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ALBANY – New York voters on Tuesday approved the state’s largest-ever expansion of casino gambling, believing a promise by Gov. Andrew M. Cuomo that the new betting halls will bring jobs to upstate and hundreds of millions of tax dollars a year to the state and local municipalities.

Helped by a last-minute rush of $4 million from casino companies and unions to fund TV ads and mailings, passage of Proposition One will change the wording of the state constitution’s long-time ban on commercial casino gambling and permit the state to award up to seven licenses for what Cuomo says will be destination-style casinos.

“What a great day for the Hudson Valley and Catskills region. And it’s a day people have been waiting for here for 30 years,” said Michael Treanor, one of the investors in the Nevele hotel, a shuttered, historic Catskills resort that will now be among several in the running for the initial four of the seven casino licenses.

Critics say New York, already home to 15 casinos at tracks and Indian reservations, will come to learn the lessons of other states that so dramatically expanded gambling within their borders. “It continues what I call the addiction of government to predatory gambling as a revenue source,” said Stephen Shafer, chairman of the Coalition Against Gambling in New York.

Incomplete results showed the casino measure winning with support from a majority of voters in New York City and on Long Island, where casino forces and Cuomo allies focused their campaign efforts, but facing some roadblocks with voters in Erie County and some other upstate counties.

The plan would allow up to seven casinos statewide, though none in Western New York and two other upstate areas under a deal Cuomo struck this year with Indian tribes running existing casinos.

In less-closely watched statewide ballot propositions, a measure permitting a land swap between the state and a mining company in the constitutionally protected Adirondack forest preserve was approved, though a plan to increase to 80 the retirement age for some state judges was heading to defeat, if preliminary results hold.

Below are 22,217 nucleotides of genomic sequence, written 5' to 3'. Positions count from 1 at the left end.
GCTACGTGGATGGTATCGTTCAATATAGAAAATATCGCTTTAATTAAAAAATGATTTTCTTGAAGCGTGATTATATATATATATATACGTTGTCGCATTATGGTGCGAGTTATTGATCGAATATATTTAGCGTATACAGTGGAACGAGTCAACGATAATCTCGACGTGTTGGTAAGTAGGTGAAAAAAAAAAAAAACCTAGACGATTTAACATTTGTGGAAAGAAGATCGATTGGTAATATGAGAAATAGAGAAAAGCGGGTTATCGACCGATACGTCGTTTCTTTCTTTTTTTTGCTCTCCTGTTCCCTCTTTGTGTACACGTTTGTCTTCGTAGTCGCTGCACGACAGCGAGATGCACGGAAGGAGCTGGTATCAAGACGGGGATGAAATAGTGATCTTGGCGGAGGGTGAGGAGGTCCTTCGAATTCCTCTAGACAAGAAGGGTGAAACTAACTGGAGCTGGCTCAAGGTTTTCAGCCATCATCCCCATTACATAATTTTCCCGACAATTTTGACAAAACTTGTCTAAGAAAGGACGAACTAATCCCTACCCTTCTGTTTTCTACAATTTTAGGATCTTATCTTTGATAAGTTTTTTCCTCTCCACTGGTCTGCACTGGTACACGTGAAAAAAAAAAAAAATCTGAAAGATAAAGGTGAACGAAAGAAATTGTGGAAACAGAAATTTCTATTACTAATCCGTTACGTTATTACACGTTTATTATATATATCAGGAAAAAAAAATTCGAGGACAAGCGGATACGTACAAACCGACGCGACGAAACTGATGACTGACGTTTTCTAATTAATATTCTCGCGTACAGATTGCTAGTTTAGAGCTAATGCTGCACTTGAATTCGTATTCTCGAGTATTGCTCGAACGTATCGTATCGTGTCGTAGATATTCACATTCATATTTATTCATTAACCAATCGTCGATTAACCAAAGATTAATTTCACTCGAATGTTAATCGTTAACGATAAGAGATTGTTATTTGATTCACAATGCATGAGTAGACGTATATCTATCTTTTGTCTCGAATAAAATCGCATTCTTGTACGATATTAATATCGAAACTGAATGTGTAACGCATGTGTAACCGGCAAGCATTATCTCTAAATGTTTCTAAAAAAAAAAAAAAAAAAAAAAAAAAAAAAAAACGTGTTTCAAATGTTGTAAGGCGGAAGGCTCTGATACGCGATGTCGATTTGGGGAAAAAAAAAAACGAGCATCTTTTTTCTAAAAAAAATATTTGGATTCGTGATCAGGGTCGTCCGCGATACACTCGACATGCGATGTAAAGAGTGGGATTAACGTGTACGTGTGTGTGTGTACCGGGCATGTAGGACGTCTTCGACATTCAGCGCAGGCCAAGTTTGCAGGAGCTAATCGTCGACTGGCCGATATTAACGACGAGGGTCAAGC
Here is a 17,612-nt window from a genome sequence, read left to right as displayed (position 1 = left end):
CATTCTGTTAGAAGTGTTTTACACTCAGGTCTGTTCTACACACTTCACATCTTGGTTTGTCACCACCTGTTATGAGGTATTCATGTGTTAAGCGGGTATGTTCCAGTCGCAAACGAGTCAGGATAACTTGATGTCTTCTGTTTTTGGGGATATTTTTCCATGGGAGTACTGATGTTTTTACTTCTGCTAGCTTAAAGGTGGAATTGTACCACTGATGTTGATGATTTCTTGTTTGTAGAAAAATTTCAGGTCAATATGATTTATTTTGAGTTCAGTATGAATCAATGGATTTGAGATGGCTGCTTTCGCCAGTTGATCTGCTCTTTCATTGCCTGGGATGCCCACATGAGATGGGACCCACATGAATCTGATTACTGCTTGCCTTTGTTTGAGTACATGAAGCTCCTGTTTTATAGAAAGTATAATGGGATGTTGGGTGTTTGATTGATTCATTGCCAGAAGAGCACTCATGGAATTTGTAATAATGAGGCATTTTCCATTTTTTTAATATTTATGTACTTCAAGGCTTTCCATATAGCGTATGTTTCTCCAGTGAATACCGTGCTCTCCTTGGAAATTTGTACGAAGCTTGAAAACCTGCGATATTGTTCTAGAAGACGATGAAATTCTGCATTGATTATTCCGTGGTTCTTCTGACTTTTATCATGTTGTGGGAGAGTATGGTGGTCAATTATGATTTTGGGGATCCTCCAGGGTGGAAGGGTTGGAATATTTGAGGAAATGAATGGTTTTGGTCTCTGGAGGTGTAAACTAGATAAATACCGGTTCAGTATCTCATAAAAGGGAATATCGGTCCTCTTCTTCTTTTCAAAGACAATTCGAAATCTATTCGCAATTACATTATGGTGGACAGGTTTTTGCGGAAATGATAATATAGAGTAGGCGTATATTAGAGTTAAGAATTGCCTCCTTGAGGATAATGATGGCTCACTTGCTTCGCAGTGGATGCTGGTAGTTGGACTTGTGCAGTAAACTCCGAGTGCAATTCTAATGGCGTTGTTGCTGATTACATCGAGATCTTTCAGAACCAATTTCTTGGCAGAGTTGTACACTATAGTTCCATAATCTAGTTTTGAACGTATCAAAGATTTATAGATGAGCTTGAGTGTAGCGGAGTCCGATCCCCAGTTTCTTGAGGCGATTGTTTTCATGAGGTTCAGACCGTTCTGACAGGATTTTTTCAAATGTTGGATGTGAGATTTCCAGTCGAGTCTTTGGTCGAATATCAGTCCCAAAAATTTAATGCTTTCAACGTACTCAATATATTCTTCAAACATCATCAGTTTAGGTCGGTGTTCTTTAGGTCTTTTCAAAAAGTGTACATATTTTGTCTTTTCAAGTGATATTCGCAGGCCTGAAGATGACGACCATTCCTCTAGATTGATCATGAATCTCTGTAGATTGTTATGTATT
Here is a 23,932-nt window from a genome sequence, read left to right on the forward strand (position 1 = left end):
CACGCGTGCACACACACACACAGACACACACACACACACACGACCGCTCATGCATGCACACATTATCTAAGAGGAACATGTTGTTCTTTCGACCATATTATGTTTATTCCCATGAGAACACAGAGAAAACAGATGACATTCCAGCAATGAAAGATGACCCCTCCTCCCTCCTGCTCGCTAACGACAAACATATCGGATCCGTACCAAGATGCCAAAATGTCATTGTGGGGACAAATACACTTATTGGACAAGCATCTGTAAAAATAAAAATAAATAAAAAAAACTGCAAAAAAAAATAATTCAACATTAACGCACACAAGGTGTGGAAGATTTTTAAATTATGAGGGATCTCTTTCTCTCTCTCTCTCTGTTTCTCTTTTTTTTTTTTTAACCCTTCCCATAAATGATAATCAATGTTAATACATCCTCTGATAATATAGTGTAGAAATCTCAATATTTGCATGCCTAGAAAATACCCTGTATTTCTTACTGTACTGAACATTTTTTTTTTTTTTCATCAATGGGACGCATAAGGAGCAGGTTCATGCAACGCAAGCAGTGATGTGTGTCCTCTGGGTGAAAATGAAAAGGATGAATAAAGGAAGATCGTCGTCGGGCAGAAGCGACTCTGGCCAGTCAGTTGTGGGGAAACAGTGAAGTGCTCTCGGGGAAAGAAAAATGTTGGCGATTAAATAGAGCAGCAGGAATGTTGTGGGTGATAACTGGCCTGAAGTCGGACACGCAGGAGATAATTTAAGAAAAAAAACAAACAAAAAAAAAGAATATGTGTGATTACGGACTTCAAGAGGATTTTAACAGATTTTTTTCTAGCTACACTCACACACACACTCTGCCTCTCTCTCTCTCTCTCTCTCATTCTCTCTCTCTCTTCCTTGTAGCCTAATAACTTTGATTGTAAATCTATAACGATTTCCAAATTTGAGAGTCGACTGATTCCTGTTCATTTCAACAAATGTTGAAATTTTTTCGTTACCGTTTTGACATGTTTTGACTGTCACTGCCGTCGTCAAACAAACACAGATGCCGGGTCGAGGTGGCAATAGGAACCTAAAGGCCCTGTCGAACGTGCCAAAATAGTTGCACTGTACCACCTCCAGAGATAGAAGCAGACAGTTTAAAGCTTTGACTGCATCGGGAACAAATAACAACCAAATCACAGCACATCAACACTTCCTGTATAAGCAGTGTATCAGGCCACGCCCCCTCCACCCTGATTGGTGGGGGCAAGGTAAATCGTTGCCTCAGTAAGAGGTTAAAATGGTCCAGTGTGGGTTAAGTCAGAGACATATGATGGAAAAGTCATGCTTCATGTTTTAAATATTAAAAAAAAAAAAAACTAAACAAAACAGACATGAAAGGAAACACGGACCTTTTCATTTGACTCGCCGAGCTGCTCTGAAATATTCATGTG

Also passing were a proposal giving disabled veterans additional credits on civil service exams, resolution of a century-old land title dispute between the state and a couple hundred landowners in an Adirondacks town, and authority for municipalities to break debt ceilings to pay for sewer construction programs.

Cuomo called the casino vote a big victory for schools, local governments, taxpayers and job-creation efforts.

Casino expansion has became a signature policy issue for Cuomo. Backers expressed confidence in recent weeks because of low voter turnout in this off-year election season and a severely underfunded and unorganized effort by gambling critics.

Detractors had trouble getting major financial support from groups that might otherwise assist, because New York – whether the referendum passed or not – will still get four additional casinos, thanks to a “no-lose” clause Cuomo put into the casino measure during talks last spring with lawmakers.

“I think it was a very important question to air for the people of this state because the truth is, we do have casinos” already, Cuomo said of Proposition One after voting Tuesday morning near his Westchester County home.

Cuomo loyalists saw Tuesday’s casino referendum campaign as a chance to do a practice run for the governor’s re-election bid next year, and unions became a major part of the effort to raise campaign cash and get voters to the polls.